Keep up with our political coverage by signing up for our free daily email newsletter and our new weekly political newsletter, West of the Capital.
Sen. Steve Newman, R-Bedford County, announced Wednesday that he would not be seeking re-election this year, ending a career in public service lasting more than three decades. “After 35 years of service I look forward to spending much more time with my wife, children, and a new grandbaby. We have run a good race and it’s time to allow others to serve,” Newman said in a statement.
The decision to retire marks a bittersweet moment for himself and his family, Newman said. “It’s bitter because I’m leaving an institution I love and the individuals in the Senate and on my staff that have worked with me to better serve Central Virginia,” he said. “But it’s a sweet time because I know I will be able to now spend more time with my family, friends, and business.”
With his decision to retire, Newman averted a primary battle against his colleague Sen. Mark Peake, R-Lynchburg, with whom he was drawn into a new Senate District 8 approved by the Virginia Supreme Court in December 2021. The new district covers Lynchburg, Campbell County and most of Bedford County.
The Virginia Public Access Project rates the district as safely Republican – it went 72% for Republican Glenn Youngkin in 2021. The special masters who drew the lines rated it the third most Republican state Senate district they drew.
Peake said in a statement posted to Twitter Wednesday that Newman’s retirement means Central Virginia is “losing one of its strongest voices” in recent decades.
“I first voted for Steve Newman in 1991 after I moved to Lynchburg in 1990. I have supported Steve Newman for every office he has run for and in every campaign. He has been a consummate professional in representing Central Virginia in particular and the commonwealth at large,” Peake said, adding that Newman will be “remembered as one of the most outstanding statesmen our area has ever seen.”
A native of Patrick County, Newman was elected to the Lynchburg City Council in 1988 to represent Ward 3. At 23, he was the youngest ever to be elected to the council. Five years later, he began his tenure in the state legislature, serving two terms in the House of Delegates.
In 1995, Newman was elected to the state Senate, representing what then was Virginia’s 23rd Senate district, which at the time included all of Botetourt and Craig counties, parts of Campbell County, Bedford County, Roanoke County and the city of Lynchburg. From 2016 to 2020, he served as the Senate’s president pro tempore, and in this role presided over the chamber in the absence of the lieutenant governor.
Newman was also selected to serve as chairman of the Senate Transportation Committee and the Senate Education & Health Committee, and he has been a member of the Senate Finance and Appropriations Committee since 2012, where he’s served as a budget negotiator for many years.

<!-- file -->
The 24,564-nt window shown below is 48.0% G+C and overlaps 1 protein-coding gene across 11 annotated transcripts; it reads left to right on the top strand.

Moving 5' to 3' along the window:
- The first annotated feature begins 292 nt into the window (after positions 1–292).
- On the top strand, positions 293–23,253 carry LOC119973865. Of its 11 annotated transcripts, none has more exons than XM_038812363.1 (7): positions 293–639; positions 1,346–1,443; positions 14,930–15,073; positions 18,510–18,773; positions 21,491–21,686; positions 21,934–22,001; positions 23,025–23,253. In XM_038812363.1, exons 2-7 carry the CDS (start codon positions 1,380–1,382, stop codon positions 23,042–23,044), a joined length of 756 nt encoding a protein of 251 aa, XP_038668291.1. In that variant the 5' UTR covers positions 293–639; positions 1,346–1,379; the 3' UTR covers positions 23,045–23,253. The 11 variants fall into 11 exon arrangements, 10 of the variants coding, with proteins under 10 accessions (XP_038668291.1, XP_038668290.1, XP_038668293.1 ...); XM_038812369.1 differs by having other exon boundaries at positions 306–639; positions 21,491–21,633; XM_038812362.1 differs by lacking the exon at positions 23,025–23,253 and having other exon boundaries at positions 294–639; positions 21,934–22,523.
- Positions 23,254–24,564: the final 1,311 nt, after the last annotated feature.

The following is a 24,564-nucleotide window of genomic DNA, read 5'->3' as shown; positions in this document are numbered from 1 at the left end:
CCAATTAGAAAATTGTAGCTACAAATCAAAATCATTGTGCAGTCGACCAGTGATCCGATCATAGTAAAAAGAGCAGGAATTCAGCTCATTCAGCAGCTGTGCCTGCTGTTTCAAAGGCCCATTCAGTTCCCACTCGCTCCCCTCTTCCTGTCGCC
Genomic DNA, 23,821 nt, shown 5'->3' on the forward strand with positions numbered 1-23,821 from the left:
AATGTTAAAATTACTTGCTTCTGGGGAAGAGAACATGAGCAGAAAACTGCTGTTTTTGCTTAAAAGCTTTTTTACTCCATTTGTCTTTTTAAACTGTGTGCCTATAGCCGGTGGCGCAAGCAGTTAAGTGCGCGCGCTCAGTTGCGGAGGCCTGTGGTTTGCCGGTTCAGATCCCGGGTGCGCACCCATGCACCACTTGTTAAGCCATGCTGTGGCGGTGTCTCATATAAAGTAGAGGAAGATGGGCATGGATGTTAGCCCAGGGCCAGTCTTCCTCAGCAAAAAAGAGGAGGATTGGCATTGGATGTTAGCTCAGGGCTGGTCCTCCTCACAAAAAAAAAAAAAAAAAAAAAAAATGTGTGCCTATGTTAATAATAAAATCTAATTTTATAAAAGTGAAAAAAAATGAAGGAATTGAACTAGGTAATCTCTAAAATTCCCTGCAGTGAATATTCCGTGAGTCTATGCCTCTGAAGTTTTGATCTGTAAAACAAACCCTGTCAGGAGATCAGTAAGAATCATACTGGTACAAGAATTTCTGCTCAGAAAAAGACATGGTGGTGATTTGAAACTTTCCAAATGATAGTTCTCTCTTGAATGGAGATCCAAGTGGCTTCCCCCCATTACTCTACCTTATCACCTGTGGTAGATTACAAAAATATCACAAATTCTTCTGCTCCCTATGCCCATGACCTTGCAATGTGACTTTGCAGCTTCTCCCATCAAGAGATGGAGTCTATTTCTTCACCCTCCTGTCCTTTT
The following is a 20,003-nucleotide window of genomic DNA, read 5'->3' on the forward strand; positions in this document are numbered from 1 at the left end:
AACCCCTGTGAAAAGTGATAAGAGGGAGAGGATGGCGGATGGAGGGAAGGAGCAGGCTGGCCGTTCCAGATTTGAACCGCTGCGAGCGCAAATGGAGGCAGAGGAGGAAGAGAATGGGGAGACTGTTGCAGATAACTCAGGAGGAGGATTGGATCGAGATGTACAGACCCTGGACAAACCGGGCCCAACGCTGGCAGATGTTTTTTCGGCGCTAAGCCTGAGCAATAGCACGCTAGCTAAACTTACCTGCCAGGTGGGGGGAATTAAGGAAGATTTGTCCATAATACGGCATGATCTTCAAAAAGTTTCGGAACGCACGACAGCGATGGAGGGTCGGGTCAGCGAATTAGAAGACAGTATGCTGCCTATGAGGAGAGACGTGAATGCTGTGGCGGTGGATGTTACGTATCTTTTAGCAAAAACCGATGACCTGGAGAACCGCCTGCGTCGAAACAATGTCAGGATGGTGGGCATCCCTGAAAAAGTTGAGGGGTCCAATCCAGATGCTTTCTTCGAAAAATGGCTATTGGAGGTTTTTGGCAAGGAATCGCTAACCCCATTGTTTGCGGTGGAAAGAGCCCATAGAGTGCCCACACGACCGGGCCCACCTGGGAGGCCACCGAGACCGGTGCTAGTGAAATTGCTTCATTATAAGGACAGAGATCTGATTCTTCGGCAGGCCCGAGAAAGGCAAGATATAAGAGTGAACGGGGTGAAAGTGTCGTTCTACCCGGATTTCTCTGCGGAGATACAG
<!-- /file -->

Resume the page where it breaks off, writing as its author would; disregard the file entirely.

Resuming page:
During his 23 years in the Senate, Newman proved himself a consistent conservative who fought the expansion of Medicaid and the decriminalization of marijuana in Virginia. In 2006, he was a sponsor of the Marshall-Newman Amendment, which banned same-sex marriage in the commonwealth until 2014, when the U.S. Supreme Court overturned the ban.
And during the 2023 legislative session, Newman sponsored legislation seeking to ban most abortions in Virginia after 15 weeks – a proposal that Gov. Glenn Youngkin had asked for after the U.S. Supreme Court overturned Roe v. Wade last summer. Newman’s proposal was defeated by a Senate committee in January, and access to abortion in Virginia remains unchanged.
Newman on Wednesday highlighted the Transportation Reform Act and the state’s major Education Reform package under former Gov. Bob McDonnell “that gave Virginia’s parents more options in education” among his most important legislative accomplishments.
Others included writing legislation for $1 billion tax relief in 2019, along with Sen. Tommy Norment, R-James City County, and his efforts in guiding many Central Virginians through the “confusing and debilitating government restrictions” during the COVID-19 pandemic, “with a goal of keeping everyone safe while helping businesses stay afloat and enabling families to be connected.”
Despite being an uncompromising conservative, Newman was respected by lawmakers from both sides of the aisle and has even formed enduring friendships with some Democrats, in particular with Sen. Louise Lucas, D-Portsmouth, the Senate’s current president pro tempore.
“People might be shocked how much Senator Lucas and I talk and how well we get along,” Newman told Cardinal News in January. “She’s been very honorable in working with me, so I will continue to work with Senator Lucas.”
Newman will serve in the state Senate for the remainder of this term, after which he wants to focus on spending more time with his family. Newman married his childhood sweetheart, Kimberly Norton, in the 1990s, and the couple has two adult sons, Tyler and Wesley.
“The Lord tells us to run with perseverance the race marked out for us,” Newman said, Wednesday. “Kim and I believe we have finished this part of our race and it is our prayer that we one day hear ‘well done good and faithful servants.’”